Friday, January 13, 2006

Textbook question

File under: shamelessly soliciting (advice) I'd like to buy a good college biology textbook for my son. My textbook was wonderful, but it also has a 1980 pub date. That might work for math or physics, but biology changes faster than that (especially phylogenetics . . . 1980 is pre-Archaebacteria, if I'm not mistaken). I'd also like to buy him an American History textbook, high school or college level. As long as I'm on this topic, we're going to get to European History after American History -- any suggestions for that? Thanks, folks. D.

8 Comments:

Blogger Kate R said...

hey sshhhhhh... but my dh is a microbiology professor who gets extra dough by critiquing textbooks. I'll ask him and maybe he'll have one of those thick nasty books they've sent him (and that cost a gazillion dollars) he can send to you. He has strong opinions.

Also. My son #1 is a history dweeb currently taking ap history. He reads history for fun. He'll also have Opinions. Are all those opinions of any use? I'm fairly sure that his advice for anyone studying american history is to use Jon Stewart's America: the Book as your main textbook.

I think he lurves Howard Zinn. The People's History of the United States has been around forever. It was my textbook in high school.

1/13/2006 10:48:00 AM  
Blogger Douglas Hoffman said...

Um, we do own Jon Stewart's America (surprised?) and we've taught Jake from it. Nice for supplemental information, but as a primary text . . . ahem. I'd be interested in your son's and your DH's opinions. And if he wants to part with a freebie, I'd be tickled silly. You have my email addie, right?

1/13/2006 11:29:00 AM  
Blogger Stephen said...

For American History you can't beat Lies My Teacher Told Me by James Loewen, although Hugh Brogan's Penguin History of the USA is perhaps a bit more mainstream (the title is misleading, as it does not mention penguins at all, although I can see them adding a few for the next edition).

For Yerpeen History you want Europe: A History by Norman Davies.

Can't help you on the biology front - I haven't been near the subject for more than two decades.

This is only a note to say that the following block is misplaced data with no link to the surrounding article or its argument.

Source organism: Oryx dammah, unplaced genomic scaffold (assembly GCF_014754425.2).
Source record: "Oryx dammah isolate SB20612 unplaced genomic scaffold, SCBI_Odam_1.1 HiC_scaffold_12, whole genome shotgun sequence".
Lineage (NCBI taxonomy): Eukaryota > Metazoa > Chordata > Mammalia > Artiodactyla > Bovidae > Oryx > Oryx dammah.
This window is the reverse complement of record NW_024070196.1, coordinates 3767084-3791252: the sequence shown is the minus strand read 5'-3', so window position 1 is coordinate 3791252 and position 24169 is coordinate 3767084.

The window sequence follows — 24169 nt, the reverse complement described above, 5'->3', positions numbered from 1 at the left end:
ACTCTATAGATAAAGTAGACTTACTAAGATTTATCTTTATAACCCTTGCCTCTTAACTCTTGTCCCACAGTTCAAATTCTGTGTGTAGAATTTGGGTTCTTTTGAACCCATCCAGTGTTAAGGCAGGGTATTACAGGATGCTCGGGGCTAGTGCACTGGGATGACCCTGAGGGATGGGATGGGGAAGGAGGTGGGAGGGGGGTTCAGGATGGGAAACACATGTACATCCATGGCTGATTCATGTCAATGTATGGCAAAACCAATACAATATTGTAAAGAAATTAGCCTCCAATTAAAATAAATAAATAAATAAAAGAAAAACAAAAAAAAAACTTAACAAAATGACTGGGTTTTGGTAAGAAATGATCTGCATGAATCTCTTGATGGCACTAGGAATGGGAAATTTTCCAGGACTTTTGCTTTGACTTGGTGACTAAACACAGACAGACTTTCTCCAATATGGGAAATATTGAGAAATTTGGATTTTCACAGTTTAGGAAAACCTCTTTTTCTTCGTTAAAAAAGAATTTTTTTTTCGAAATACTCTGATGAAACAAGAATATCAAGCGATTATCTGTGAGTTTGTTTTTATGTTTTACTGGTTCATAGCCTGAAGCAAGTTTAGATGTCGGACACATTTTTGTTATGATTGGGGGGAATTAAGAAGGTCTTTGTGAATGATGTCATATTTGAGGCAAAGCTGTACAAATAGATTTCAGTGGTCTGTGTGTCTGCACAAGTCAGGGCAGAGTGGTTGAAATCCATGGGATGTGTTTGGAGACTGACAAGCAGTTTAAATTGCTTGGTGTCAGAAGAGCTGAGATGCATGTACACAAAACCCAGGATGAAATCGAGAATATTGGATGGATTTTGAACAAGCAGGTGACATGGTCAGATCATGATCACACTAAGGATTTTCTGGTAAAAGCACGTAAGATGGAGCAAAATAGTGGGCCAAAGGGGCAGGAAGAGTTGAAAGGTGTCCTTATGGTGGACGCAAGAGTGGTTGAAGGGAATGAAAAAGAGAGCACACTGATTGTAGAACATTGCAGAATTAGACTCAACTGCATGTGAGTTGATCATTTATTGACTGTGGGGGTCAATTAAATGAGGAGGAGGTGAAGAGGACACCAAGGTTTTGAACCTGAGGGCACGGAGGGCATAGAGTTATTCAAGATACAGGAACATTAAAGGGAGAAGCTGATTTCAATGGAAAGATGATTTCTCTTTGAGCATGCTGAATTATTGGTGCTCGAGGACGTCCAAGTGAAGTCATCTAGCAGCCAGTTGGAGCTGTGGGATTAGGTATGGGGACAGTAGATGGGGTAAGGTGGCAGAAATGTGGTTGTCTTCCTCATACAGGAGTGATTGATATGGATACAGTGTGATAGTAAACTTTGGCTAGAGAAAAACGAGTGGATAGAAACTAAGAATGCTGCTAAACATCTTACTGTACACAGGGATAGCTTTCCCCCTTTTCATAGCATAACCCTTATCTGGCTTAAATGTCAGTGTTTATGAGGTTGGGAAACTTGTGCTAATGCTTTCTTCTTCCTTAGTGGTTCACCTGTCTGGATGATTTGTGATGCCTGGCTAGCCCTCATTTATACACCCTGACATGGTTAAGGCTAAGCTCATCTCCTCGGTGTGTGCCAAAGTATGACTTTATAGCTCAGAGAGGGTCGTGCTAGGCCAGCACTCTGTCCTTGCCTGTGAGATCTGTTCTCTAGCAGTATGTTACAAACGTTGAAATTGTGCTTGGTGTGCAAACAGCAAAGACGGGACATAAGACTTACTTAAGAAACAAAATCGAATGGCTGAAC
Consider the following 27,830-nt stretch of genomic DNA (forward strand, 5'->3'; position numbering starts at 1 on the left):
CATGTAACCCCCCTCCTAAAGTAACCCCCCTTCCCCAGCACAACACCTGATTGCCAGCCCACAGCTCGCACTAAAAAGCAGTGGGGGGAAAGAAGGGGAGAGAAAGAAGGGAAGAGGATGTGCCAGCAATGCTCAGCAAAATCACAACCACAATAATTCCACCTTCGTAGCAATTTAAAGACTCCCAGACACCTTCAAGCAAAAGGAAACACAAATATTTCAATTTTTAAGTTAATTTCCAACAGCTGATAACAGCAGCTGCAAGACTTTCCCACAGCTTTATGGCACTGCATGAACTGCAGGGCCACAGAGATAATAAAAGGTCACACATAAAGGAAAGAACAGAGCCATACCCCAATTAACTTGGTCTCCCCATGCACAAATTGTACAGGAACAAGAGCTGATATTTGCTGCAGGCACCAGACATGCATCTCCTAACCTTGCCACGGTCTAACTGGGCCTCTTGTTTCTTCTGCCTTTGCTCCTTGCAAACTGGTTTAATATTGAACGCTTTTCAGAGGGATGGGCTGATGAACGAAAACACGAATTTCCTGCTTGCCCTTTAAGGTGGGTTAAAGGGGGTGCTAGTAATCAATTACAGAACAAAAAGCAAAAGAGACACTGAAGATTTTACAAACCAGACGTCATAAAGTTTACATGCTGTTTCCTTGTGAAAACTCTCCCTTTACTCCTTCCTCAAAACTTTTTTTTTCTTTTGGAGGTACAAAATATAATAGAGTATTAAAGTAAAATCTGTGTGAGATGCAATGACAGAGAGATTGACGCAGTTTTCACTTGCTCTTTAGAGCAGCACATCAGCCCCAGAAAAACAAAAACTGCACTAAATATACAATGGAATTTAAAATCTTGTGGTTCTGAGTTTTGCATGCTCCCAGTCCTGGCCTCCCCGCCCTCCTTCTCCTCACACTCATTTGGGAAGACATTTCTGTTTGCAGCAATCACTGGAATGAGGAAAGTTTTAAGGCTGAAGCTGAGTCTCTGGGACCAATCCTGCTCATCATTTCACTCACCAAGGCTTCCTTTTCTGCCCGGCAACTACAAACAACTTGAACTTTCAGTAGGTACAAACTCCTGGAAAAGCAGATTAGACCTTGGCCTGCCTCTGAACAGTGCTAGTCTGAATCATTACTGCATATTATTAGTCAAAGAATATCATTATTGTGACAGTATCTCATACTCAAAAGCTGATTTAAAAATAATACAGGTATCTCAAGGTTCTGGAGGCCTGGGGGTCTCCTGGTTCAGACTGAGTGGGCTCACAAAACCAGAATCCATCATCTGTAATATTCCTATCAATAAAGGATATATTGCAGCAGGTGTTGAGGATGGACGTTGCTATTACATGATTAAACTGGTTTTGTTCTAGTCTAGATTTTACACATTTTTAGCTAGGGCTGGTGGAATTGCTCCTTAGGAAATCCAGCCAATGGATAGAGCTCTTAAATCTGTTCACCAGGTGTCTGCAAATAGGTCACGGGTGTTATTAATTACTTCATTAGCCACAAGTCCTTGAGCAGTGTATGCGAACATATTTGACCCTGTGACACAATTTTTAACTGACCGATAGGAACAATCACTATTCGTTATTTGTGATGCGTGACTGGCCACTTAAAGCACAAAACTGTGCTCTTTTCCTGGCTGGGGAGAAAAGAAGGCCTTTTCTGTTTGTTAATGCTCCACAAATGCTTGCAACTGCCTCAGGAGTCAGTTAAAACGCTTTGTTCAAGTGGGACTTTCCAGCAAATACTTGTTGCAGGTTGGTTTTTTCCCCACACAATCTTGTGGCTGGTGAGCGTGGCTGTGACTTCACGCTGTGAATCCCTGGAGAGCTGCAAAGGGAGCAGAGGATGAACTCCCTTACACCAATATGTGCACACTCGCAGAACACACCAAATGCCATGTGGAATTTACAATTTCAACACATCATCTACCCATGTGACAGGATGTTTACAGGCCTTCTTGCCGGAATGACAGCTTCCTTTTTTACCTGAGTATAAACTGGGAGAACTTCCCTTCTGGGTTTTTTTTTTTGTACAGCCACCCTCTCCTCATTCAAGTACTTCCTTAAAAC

1/13/2006 01:16:00 PM  
Blogger Douglas Hoffman said...

Thanks, Stephen! And thanks for alerting everyone to fact that, for far too long, penguins have been neglected in any discussion of American history ;o)

1/13/2006 02:16:00 PM  
Blogger Blue Gal said...

Speaking off the record as a high school American History teacher (ahem) they all suck. But you can probably find one at half.com. Just pick a major publisher and supplement, supplement, supplement, editorialize, editorialize, editorialize. And don't forget Blue Gal's rule of teaching American History starts with a healthy worship of Eleanor Roosevelt.

1/13/2006 03:42:00 PM  
Blogger Kate R said...

Mike, the husband, wants to know if you want a majors or non-majors bio book. Boy one is currently doing AP bio in 10th grade (it's busting his butt) and using a majors book that's pretty good, says Mike. They do fancy-pants labs for that class too.

Mike's got a bunch of extra non-majors books around the place but only a couple of majors books that are "worthwhile". He'll give up one that's about 6-8 years old. The others you'd have to pry out of his dead, cold hands. The non-majors ones he doesn't mind giving up.

Turns out boy one (the history fanatic who wants to be a historian) tends to gravitate toward battles battles battles. His favorites are Of Gods and Generals and other books by Shaara.

He says you should go for primary material like his "hero Machiavelli," which worries me.

1/13/2006 05:10:00 PM  
Blogger Kate R said...

they read machiavelli last year and he's apparently memorized chunks of it.

oh dear.

1/13/2006 05:10:00 PM  
Blogger Douglas Hoffman said...

Kate, just be glad he didn't get into Nietzsche.

Please email me the name of DH's fave biology major text. I don't mind buying one for my son. And thanks!

1/13/2006 06:53:00 PM  

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